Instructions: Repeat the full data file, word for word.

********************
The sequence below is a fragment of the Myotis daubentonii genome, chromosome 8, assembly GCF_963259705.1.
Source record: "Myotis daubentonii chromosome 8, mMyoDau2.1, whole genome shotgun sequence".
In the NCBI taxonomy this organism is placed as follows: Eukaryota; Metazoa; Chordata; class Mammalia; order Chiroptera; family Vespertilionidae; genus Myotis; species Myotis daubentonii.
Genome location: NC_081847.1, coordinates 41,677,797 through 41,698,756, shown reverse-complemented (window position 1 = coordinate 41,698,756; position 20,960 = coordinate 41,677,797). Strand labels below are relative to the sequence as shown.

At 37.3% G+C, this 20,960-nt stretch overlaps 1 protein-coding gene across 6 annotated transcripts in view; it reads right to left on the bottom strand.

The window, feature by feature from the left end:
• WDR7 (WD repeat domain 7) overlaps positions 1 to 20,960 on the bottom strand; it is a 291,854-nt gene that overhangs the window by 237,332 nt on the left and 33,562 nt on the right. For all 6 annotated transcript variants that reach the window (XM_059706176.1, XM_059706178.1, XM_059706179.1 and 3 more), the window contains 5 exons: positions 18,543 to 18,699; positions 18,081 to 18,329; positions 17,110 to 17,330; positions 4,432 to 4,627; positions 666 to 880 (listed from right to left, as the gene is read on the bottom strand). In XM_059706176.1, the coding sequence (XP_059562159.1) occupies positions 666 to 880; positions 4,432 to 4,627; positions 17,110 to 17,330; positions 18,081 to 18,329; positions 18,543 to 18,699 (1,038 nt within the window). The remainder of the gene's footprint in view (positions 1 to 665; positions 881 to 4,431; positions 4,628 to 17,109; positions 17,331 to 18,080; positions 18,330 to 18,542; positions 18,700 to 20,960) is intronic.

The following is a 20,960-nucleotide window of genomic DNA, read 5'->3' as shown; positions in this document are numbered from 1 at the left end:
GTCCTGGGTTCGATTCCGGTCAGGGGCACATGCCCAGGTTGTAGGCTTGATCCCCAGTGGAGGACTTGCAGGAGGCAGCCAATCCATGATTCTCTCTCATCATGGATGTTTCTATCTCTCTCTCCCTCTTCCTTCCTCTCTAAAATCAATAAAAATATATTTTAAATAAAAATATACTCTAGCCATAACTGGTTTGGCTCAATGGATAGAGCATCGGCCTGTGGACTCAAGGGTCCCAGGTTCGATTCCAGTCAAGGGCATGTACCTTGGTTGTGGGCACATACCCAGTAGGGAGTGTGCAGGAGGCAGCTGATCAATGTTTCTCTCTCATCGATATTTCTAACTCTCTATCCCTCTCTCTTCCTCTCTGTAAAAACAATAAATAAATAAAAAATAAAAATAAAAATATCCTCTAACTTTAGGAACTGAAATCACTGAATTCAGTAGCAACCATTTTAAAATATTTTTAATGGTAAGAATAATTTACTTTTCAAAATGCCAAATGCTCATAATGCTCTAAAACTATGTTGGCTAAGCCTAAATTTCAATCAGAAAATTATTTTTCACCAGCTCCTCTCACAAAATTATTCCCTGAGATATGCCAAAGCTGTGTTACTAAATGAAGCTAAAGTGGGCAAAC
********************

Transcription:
The sequence below is a fragment of the Myotis daubentonii genome, chromosome 8, assembly GCF_963259705.1.
Source record: "Myotis daubentonii chromosome 8, mMyoDau2.1, whole genome shotgun sequence".
In the NCBI taxonomy this organism is placed as follows: Eukaryota; Metazoa; Chordata; class Mammalia; order Chiroptera; family Vespertilionidae; genus Myotis; species Myotis daubentonii.
Genome location: NC_081847.1, coordinates 41,677,797 through 41,698,756, shown reverse-complemented (window position 1 = coordinate 41,698,756; position 20,960 = coordinate 41,677,797). Strand labels below are relative to the sequence as shown.

At 37.3% G+C, this 20,960-nt stretch overlaps 1 protein-coding gene across 6 annotated transcripts in view; it reads right to left on the bottom strand.

The window, feature by feature from the left end:
• WDR7 (WD repeat domain 7) overlaps positions 1 to 20,960 on the bottom strand; it is a 291,854-nt gene that overhangs the window by 237,332 nt on the left and 33,562 nt on the right. For all 6 annotated transcript variants that reach the window (XM_059706176.1, XM_059706178.1, XM_059706179.1 and 3 more), the window contains 5 exons: positions 18,543 to 18,699; positions 18,081 to 18,329; positions 17,110 to 17,330; positions 4,432 to 4,627; positions 666 to 880 (listed from right to left, as the gene is read on the bottom strand). In XM_059706176.1, the coding sequence (XP_059562159.1) occupies positions 666 to 880; positions 4,432 to 4,627; positions 17,110 to 17,330; positions 18,081 to 18,329; positions 18,543 to 18,699 (1,038 nt within the window). The remainder of the gene's footprint in view (positions 1 to 665; positions 881 to 4,431; positions 4,628 to 17,109; positions 17,331 to 18,080; positions 18,330 to 18,542; positions 18,700 to 20,960) is intronic.

The following is a 20,960-nucleotide window of genomic DNA, read 5'->3' as shown; positions in this document are numbered from 1 at the left end:
GTCCTGGGTTCGATTCCGGTCAGGGGCACATGCCCAGGTTGTAGGCTTGATCCCCAGTGGAGGACTTGCAGGAGGCAGCCAATCCATGATTCTCTCTCATCATGGATGTTTCTATCTCTCTCTCCCTCTTCCTTCCTCTCTAAAATCAATAAAAATATATTTTAAATAAAAATATACTCTAGCCATAACTGGTTTGGCTCAATGGATAGAGCATCGGCCTGTGGACTCAAGGGTCCCAGGTTCGATTCCAGTCAAGGGCATGTACCTTGGTTGTGGGCACATACCCAGTAGGGAGTGTGCAGGAGGCAGCTGATCAATGTTTCTCTCTCATCGATATTTCTAACTCTCTATCCCTCTCTCTTCCTCTCTGTAAAAACAATAAATAAATAAAAAATAAAAATAAAAATATCCTCTAACTTTAGGAACTGAAATCACTGAATTCAGTAGCAACCATTTTAAAATATTTTTAATGGTAAGAATAATTTACTTTTCAAAATGCCAAATGCTCATAATGCTCTAAAACTATGTTGGCTAAGCCTAAATTTCAATCAGAAAATTATTTTTCACCAGCTCCTCTCACAAAATTATTCCCTGAGATATGCCAAAGCTGTGTTACTAAATGAAGCTAAAGTGGGCAAAC